Of course it bothered me!!! So I skipped to page 3 and 4 where he explained this by charging up the junctions where wires of different resistance touch each other. He says that's ''natural''. But this was my first question when I opened the thread.
OK, let's accept the ''fact'' that there is no electric field in the wire with zero resistance. Now look at page 1: first equation (Faraday's Law) and the picture. If you close the switch the current will rise and because it is changing there will be some flux change in the big loop and because of that an induced EMF in the loop countering the flux.
Now I ask you what are the electric fields in the circuit?
On the bottom of page 1 prof. Lewin names these fields:
1) electric field in the battery directed from the positive to the negative terminal;
2) electric field in the resistor with resistance R.
Electric field in the battery exists because of some chemical reactions (am I right?) but the second electric field in the resistor puzzles me. Far as I understand it consists of: induced electric field + electric field formed by charges at the junctions (see page 4) + ''normal'' electric field due to voltage drop across every resistor. Prof. Lewin didn't explicitly say this and I would like if someone could correct me if I am wrong.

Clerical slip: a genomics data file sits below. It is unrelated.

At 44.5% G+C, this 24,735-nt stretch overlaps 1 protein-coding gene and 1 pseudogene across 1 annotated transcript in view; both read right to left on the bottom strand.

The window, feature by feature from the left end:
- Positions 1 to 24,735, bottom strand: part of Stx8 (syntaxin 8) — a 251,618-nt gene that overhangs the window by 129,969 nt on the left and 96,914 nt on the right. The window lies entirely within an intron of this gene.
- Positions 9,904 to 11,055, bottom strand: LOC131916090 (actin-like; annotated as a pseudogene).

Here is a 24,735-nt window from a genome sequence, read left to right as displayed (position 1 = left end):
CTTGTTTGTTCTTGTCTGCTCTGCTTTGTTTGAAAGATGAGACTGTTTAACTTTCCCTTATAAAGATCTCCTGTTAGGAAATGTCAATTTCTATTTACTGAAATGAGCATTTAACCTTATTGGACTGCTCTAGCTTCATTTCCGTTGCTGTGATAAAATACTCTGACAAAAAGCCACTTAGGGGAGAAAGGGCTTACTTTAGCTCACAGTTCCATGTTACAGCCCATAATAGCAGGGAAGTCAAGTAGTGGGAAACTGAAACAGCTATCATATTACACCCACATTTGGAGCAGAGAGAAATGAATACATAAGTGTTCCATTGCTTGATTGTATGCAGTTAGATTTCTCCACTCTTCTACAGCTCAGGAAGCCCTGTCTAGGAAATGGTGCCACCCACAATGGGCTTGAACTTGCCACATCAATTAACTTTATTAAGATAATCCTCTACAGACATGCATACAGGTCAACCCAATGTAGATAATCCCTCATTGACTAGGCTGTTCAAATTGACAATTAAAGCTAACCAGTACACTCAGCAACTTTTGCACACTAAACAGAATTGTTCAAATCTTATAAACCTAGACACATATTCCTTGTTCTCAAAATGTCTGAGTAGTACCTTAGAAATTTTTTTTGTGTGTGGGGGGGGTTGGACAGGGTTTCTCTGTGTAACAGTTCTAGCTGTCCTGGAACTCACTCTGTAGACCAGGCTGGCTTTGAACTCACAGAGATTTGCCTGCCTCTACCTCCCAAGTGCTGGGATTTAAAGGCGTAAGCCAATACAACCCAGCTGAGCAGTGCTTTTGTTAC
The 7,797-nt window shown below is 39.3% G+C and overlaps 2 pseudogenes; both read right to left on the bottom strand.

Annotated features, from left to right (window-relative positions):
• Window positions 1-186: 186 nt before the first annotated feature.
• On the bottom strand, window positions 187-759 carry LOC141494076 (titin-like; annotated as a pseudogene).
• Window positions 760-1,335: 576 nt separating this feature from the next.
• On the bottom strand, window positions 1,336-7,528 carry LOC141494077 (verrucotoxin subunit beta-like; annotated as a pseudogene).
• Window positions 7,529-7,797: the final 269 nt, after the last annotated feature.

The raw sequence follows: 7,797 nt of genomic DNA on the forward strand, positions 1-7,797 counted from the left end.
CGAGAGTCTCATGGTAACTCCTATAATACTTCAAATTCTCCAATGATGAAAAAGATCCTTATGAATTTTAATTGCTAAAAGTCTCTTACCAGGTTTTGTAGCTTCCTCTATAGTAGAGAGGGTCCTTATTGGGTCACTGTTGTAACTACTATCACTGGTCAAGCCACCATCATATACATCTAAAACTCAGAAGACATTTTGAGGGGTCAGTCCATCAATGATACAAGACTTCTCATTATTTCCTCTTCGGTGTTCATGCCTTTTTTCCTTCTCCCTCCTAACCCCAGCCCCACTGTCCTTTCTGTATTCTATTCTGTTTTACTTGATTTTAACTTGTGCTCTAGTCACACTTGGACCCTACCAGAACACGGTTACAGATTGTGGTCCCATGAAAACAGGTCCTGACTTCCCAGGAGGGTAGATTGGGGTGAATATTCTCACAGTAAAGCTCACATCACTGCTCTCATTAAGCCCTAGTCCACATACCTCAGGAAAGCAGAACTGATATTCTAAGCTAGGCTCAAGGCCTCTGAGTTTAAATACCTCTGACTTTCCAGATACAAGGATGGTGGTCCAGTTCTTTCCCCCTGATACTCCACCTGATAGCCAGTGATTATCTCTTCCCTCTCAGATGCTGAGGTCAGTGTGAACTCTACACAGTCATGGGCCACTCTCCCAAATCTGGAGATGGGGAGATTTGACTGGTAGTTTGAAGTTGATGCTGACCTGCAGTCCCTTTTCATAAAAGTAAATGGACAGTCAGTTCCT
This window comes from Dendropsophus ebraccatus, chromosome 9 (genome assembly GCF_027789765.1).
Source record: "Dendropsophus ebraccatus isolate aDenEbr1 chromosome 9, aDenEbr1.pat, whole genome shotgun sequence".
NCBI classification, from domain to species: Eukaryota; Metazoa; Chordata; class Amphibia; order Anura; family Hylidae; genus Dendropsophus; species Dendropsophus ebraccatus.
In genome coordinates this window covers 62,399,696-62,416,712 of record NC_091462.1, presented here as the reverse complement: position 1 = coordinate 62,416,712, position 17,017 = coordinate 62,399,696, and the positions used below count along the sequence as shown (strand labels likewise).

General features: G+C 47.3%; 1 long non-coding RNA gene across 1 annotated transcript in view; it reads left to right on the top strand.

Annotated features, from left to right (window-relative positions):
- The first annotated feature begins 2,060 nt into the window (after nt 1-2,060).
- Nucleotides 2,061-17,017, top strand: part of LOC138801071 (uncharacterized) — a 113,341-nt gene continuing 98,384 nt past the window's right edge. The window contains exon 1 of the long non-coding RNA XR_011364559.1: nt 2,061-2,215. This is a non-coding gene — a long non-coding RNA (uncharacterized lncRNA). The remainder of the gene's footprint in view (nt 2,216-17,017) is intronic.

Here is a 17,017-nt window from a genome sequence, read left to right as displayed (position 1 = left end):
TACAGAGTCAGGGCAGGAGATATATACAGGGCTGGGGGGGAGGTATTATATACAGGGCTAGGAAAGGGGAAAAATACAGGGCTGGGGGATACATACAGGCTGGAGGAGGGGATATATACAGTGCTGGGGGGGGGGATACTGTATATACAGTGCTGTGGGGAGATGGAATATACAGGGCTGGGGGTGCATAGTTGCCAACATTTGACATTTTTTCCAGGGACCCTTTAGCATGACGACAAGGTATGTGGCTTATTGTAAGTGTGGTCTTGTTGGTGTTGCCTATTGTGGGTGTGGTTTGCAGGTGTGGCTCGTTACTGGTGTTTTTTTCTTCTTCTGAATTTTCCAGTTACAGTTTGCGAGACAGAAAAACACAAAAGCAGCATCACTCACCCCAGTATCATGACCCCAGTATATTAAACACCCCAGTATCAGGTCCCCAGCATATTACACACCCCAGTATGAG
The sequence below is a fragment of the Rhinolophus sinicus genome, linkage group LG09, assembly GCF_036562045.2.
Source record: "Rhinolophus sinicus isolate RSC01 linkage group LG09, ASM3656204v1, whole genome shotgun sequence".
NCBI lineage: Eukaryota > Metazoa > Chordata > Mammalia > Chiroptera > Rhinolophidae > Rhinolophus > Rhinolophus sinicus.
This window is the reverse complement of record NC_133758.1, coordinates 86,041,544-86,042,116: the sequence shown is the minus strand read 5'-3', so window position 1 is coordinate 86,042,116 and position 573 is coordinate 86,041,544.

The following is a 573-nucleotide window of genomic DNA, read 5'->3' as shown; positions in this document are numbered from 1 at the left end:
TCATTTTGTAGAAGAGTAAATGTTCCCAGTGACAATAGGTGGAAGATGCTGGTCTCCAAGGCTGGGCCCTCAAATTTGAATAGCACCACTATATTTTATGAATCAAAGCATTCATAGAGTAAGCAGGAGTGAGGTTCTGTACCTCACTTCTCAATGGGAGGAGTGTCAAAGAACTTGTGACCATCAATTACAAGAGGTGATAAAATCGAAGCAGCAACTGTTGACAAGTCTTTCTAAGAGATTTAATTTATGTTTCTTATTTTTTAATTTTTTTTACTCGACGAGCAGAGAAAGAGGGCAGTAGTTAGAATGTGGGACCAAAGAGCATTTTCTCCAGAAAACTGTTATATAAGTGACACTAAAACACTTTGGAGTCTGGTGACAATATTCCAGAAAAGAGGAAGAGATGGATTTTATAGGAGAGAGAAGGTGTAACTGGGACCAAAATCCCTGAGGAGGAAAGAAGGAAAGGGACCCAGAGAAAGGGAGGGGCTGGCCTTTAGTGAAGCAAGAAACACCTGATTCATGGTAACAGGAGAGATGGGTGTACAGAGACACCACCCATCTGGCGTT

This is all fine theory and the equation 1 on page 2 is OK but then I ask you this:
1) open the attachment View attachment circuit.pdf
2) what are the electric fields in the circuit,
3) how would you apply Faradays Law on the attached circuit?

Edit: One more thing. In Faraday's Law equation (page 1) does E stand for all electric fields (induced and non-induced)? I suppose so.

Last edited: May 13, 2011
5. ### steveb Senior Member

Jul 3, 2008
2,433
469
You are referencing Faraday's Law in integral form. In this equation, you can consider E to be the induced field (Ei), or the sum of Ei AND the non-induced field (Ec). Generally, any non-induced field will be a conservative field, and the line integral of a conservative field around a closed loop is zero.